Posts Tagged ‘crude oil train derailments’

FRA Fines Sperry, CSX for Failure to Followup on Suspected Track Defect at Derailment Site

October 10, 2015

An operator for Sperry Rail Service failed to conduct a visual inspection of a suspected rail defect on a CSX route in West Virginia at the location where a crude oil train later derailed and exploded.

The Federal Railroad Administration has fined Sperry and CSX $25,000 apiece for failure to follow-up on the suspected defect.

FRA officials said that the defect became a broken rail, which caused the 27-car derailment last February.

The agency said it will issue new training and rail replacement recommendations in an effort to prevent similar accidents from happening.

The rail inspections were conducted on Dec. 17 and Jan. 12. During the December inspection, the Sperry inspection vehicle detected a rail defect, but the operator on duty did not conduct a visual inspection because he thought that rough track had caused the defect indication.

The January inspection also found evidence of a defect but neither CSX or Sperry personnel conducted a follow-up visual or hand inspection.

During the derailment, 15 tank cars burned and explosions occurred over three days. More than 378,000 gallons of crude oil were spilled during the incident.

No fatalities or serious injuries occurred, but one home and a garage were destroyed. The train was traveling at 33 mph in a 50 mph zone at the time of the derailment.

In a report, the FRA said the derailment was preventable and recommended the following for CSX:

• Train operators of internal rail flaw detector vehicles to identify and investigate non-valid testing locations more effectively.
• Continue to improve upon rail-defect technology using previous and real-time inspection data to better detect flaws.
• Establish a plan to replace rail with similar defects on high-hazard flammable train routes, such as those that handled crude-by-rail trains.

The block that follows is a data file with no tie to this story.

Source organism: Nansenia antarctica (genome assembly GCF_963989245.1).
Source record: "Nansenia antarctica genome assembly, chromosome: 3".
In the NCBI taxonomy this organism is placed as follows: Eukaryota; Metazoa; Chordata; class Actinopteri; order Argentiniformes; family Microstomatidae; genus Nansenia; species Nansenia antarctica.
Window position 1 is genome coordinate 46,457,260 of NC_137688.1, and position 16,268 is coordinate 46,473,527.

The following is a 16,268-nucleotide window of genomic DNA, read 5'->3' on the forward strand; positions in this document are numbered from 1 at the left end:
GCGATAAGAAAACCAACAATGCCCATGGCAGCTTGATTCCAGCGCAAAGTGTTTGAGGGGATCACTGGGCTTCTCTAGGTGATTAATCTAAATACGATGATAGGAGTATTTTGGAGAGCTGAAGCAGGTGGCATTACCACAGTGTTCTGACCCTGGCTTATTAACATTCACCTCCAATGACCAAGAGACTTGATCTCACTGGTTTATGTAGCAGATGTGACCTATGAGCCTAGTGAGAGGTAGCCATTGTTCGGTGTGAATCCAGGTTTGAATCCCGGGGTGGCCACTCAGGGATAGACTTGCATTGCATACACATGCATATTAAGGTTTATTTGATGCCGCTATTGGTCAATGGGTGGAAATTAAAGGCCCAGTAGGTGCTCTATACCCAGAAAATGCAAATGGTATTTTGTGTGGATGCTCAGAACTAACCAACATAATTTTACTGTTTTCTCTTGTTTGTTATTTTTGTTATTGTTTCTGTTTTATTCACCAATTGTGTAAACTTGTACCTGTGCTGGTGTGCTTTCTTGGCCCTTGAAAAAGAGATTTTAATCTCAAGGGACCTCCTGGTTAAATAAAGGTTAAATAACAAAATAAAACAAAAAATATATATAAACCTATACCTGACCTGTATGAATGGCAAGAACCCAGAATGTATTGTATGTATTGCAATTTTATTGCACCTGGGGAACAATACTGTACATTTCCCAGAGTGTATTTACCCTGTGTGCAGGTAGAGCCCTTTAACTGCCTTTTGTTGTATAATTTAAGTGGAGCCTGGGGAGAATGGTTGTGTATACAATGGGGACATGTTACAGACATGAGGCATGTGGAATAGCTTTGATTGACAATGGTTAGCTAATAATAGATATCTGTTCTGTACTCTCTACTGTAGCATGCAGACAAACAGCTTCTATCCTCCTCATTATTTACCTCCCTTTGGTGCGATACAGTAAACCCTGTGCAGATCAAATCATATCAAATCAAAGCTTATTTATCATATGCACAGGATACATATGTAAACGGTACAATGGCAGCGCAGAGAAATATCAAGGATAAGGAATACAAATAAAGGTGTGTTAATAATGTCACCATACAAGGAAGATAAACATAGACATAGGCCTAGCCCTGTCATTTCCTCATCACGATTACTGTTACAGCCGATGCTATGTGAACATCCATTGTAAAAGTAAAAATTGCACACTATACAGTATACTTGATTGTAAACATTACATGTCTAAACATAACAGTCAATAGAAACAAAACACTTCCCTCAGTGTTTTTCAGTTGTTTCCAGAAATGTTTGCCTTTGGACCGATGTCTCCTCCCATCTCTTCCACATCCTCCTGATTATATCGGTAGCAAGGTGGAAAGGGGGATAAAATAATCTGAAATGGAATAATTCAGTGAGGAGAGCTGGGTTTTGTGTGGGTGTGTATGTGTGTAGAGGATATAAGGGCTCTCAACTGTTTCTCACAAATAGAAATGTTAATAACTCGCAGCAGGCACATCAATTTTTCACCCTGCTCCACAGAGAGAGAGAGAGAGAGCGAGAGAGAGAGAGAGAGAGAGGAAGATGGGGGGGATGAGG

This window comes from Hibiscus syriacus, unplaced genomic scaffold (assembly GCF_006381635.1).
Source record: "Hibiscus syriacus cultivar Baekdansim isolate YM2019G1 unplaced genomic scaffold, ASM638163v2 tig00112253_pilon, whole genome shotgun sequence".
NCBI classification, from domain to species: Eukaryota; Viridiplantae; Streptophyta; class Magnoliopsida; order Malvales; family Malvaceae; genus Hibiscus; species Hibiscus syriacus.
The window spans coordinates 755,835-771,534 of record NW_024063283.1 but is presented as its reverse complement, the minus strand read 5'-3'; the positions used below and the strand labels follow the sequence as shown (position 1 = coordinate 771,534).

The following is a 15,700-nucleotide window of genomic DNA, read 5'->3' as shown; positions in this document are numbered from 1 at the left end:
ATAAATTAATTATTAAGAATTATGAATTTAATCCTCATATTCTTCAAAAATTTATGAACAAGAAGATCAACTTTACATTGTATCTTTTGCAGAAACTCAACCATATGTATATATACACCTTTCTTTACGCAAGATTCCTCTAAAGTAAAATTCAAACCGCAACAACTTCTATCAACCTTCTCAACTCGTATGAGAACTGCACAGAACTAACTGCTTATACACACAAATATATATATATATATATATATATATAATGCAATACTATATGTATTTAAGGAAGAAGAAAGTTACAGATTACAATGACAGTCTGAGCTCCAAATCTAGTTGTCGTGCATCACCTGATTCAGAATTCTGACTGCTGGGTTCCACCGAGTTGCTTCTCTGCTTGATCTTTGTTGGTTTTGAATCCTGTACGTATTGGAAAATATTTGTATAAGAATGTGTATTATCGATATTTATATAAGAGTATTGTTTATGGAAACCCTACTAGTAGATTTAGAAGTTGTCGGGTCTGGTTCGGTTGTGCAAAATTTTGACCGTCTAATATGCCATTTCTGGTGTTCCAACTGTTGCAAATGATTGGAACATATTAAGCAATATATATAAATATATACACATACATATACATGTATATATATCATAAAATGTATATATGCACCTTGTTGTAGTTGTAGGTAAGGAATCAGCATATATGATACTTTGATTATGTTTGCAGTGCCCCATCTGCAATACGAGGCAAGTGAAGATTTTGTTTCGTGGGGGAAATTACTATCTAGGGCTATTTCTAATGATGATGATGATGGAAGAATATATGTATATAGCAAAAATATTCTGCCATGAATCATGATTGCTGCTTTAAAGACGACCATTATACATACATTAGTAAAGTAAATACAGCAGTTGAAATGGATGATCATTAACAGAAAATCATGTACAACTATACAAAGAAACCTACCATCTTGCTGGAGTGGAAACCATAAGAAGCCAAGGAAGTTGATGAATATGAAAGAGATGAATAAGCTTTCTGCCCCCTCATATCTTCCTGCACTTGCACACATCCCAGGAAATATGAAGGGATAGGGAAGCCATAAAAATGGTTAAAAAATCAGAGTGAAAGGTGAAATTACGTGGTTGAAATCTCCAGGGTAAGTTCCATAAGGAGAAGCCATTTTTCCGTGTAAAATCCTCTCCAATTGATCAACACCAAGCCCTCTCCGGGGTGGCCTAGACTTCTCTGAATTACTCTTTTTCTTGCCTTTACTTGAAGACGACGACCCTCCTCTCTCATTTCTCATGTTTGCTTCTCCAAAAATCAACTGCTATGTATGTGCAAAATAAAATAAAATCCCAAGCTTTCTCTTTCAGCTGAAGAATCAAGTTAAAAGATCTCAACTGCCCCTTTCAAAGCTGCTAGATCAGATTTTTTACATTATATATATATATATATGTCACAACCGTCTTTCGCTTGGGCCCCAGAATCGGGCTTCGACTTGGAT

The FRA recommended that Sperry work with railroads to train operators in how to identify suspected rail flaws.

That training should include review of digital rail flaw tests immediately before new testing is conducted and/or real-time comparison or previous results with current, incoming data.

Agency officials have also released a safety advisory that emphasizes the importance of more detailed inspections where defects and flaws are suspected.

In a related move, the FRA said it will explore the need for railhead wear standards and potentially require railroads to reduce train speeds where risks may pose a safety risk.

CSX said in a news release that it is working in collaboration with the FRA to develop additional inspection processes that will enhance its ability to quickly and accurately identify rail flaws using technology provided by Sperry.

This includes the use of ultrasound sensors to detect internal defects, implement practices that exceed FRA safety standards, and implementing a process that combines transmitting data from thorough rail inspections with hand testing within 72 hours of being recorded.

“Huge Increase’ In Crude Oil Going East by Rail

May 8, 2015